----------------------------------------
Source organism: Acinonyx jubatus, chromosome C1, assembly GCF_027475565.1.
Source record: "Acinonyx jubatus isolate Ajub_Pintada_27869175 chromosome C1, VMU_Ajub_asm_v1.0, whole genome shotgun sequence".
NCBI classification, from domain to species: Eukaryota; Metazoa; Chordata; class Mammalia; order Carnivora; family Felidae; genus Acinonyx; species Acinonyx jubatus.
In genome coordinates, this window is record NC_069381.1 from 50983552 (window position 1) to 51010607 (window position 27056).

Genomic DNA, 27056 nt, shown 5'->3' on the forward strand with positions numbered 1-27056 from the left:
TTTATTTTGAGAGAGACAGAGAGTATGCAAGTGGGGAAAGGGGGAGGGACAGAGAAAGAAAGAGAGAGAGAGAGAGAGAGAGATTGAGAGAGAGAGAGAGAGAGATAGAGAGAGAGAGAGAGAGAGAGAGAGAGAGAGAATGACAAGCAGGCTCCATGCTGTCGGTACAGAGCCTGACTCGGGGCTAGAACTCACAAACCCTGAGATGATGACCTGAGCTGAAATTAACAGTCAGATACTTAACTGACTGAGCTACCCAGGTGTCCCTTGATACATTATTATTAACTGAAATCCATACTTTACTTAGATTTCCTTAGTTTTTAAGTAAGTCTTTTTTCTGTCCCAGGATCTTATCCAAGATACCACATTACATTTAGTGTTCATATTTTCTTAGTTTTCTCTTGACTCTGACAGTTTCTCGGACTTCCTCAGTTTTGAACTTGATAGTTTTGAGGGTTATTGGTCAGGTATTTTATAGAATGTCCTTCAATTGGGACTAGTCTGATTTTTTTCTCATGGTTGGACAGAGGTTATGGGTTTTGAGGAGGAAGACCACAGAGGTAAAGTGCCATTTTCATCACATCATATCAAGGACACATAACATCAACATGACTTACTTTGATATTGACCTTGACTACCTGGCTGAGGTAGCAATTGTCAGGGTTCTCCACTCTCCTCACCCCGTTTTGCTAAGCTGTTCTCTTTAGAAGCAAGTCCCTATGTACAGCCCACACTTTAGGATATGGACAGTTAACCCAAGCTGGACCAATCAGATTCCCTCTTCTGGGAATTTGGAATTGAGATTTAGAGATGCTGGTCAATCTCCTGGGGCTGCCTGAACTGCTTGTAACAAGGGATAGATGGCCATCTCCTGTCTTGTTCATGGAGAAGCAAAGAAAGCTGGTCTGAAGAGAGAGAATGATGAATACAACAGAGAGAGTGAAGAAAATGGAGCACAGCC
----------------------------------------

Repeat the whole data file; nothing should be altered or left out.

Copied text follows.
Source organism: Acinonyx jubatus, chromosome C1, assembly GCF_027475565.1.
Source record: "Acinonyx jubatus isolate Ajub_Pintada_27869175 chromosome C1, VMU_Ajub_asm_v1.0, whole genome shotgun sequence".
NCBI classification, from domain to species: Eukaryota; Metazoa; Chordata; class Mammalia; order Carnivora; family Felidae; genus Acinonyx; species Acinonyx jubatus.
In genome coordinates, this window is record NC_069381.1 from 50983552 (window position 1) to 51010607 (window position 27056).

Genomic DNA, 27056 nt, shown 5'->3' on the forward strand with positions numbered 1-27056 from the left:
TTTATTTTGAGAGAGACAGAGAGTATGCAAGTGGGGAAAGGGGGAGGGACAGAGAAAGAAAGAGAGAGAGAGAGAGAGAGAGATTGAGAGAGAGAGAGAGAGAGATAGAGAGAGAGAGAGAGAGAGAGAGAGAGAGAGAATGACAAGCAGGCTCCATGCTGTCGGTACAGAGCCTGACTCGGGGCTAGAACTCACAAACCCTGAGATGATGACCTGAGCTGAAATTAACAGTCAGATACTTAACTGACTGAGCTACCCAGGTGTCCCTTGATACATTATTATTAACTGAAATCCATACTTTACTTAGATTTCCTTAGTTTTTAAGTAAGTCTTTTTTCTGTCCCAGGATCTTATCCAAGATACCACATTACATTTAGTGTTCATATTTTCTTAGTTTTCTCTTGACTCTGACAGTTTCTCGGACTTCCTCAGTTTTGAACTTGATAGTTTTGAGGGTTATTGGTCAGGTATTTTATAGAATGTCCTTCAATTGGGACTAGTCTGATTTTTTTCTCATGGTTGGACAGAGGTTATGGGTTTTGAGGAGGAAGACCACAGAGGTAAAGTGCCATTTTCATCACATCATATCAAGGACACATAACATCAACATGACTTACTTTGATATTGACCTTGACTACCTGGCTGAGGTAGCAATTGTCAGGGTTCTCCACTCTCCTCACCCCGTTTTGCTAAGCTGTTCTCTTTAGAAGCAAGTCCCTATGTACAGCCCACACTTTAGGATATGGACAGTTAACCCAAGCTGGACCAATCAGATTCCCTCTTCTGGGAATTTGGAATTGAGATTTAGAGATGCTGGTCAATCTCCTGGGGCTGCCTGAACTGCTTGTAACAAGGGATAGATGGCCATCTCCTGTCTTGTTCATGGAGAAGCAAAGAAAGCTGGTCTGAAGAGAGAGAATGATGAATACAACAGAGAGAGTGAAGAAAATGGAGCACAGCC